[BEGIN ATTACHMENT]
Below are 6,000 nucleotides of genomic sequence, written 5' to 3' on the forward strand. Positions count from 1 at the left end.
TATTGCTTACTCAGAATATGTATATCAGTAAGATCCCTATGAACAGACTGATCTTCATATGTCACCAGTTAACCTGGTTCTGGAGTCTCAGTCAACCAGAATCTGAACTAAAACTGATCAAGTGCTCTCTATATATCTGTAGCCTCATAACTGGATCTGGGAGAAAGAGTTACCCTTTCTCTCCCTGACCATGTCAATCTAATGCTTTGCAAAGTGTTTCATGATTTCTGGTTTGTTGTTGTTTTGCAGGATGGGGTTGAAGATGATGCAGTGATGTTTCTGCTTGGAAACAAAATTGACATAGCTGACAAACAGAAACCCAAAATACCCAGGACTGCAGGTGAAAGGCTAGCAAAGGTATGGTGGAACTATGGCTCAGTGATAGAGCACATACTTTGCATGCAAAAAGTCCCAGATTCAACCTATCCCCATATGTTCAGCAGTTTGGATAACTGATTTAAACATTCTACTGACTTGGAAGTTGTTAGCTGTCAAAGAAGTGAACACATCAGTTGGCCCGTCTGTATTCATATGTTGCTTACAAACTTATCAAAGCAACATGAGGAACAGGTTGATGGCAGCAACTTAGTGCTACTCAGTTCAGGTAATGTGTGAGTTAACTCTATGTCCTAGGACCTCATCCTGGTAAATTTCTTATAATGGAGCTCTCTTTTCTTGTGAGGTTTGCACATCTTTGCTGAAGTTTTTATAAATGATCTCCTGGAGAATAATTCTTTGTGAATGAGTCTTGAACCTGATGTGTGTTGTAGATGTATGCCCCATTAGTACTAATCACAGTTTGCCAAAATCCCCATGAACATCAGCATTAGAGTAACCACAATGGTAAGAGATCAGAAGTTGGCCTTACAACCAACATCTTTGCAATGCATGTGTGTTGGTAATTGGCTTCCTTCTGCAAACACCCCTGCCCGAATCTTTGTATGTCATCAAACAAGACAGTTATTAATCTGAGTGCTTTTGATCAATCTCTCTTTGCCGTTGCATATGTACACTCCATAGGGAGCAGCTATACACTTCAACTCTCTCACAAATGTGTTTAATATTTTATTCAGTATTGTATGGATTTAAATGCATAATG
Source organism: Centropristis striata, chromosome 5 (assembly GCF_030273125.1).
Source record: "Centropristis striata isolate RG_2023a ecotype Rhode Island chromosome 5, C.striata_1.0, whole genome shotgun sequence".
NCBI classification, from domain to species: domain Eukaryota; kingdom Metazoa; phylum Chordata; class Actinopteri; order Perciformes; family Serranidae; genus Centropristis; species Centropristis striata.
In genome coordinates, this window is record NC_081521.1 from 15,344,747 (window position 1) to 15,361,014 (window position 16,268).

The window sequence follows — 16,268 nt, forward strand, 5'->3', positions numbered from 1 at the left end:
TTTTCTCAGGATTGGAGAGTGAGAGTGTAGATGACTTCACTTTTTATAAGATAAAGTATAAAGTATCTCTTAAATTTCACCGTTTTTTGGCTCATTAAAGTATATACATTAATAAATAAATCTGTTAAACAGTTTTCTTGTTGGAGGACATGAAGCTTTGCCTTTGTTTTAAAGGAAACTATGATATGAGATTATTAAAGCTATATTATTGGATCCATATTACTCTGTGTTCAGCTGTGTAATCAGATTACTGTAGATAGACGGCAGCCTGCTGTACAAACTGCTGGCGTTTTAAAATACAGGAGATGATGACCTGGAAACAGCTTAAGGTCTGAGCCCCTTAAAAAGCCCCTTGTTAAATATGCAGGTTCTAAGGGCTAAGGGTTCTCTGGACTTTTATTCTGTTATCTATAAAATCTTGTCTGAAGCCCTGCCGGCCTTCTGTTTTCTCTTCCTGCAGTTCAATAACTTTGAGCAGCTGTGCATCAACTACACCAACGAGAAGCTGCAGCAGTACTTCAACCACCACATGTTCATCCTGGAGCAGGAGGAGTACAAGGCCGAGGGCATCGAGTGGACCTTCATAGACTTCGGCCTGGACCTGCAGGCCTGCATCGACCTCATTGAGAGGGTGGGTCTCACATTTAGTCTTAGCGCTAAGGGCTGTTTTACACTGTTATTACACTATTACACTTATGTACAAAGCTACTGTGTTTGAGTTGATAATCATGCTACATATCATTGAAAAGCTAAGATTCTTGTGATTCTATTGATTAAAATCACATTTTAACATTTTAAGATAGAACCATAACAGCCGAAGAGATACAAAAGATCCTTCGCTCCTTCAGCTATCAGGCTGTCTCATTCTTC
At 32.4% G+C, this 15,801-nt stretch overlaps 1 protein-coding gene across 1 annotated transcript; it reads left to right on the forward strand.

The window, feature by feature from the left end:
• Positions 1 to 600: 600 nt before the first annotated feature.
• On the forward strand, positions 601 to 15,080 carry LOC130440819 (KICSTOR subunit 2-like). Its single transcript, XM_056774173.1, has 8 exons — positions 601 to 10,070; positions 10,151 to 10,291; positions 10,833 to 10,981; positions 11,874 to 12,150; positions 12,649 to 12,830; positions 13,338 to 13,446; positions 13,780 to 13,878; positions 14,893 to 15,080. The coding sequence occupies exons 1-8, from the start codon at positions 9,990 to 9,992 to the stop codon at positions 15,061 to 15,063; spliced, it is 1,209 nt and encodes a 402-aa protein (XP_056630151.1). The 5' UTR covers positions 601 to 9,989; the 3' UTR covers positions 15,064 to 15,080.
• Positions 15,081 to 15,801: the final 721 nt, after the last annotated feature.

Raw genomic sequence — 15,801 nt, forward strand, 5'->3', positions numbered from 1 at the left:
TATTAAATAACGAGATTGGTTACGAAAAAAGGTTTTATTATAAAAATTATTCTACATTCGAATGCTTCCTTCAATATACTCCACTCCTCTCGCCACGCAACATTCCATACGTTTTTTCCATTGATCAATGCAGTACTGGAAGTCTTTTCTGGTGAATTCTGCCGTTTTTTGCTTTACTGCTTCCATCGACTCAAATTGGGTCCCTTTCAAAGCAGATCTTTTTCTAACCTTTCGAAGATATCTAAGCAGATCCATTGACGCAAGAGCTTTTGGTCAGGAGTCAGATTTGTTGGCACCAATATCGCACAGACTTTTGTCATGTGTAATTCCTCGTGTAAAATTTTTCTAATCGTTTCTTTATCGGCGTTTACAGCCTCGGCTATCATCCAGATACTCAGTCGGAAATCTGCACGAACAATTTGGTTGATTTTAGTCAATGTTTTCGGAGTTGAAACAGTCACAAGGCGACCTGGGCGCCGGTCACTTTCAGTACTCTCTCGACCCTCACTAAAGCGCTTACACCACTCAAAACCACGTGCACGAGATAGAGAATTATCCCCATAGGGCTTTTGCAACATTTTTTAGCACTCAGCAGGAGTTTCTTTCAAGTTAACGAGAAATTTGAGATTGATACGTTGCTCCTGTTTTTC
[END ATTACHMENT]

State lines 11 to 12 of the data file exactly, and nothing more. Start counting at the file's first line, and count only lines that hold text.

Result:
• Positions 1 to 600: 600 nt before the first annotated feature.
• On the forward strand, positions 601 to 15,080 carry LOC130440819 (KICSTOR subunit 2-like). Its single transcript, XM_056774173.1, has 8 exons — positions 601 to 10,070; positions 10,151 to 10,291; positions 10,833 to 10,981; positions 11,874 to 12,150; positions 12,649 to 12,830; positions 13,338 to 13,446; positions 13,780 to 13,878; positions 14,893 to 15,080. The coding sequence occupies exons 1-8, from the start codon at positions 9,990 to 9,992 to the stop codon at positions 15,061 to 15,063; spliced, it is 1,209 nt and encodes a 402-aa protein (XP_056630151.1). The 5' UTR covers positions 601 to 9,989; the 3' UTR covers positions 15,064 to 15,080.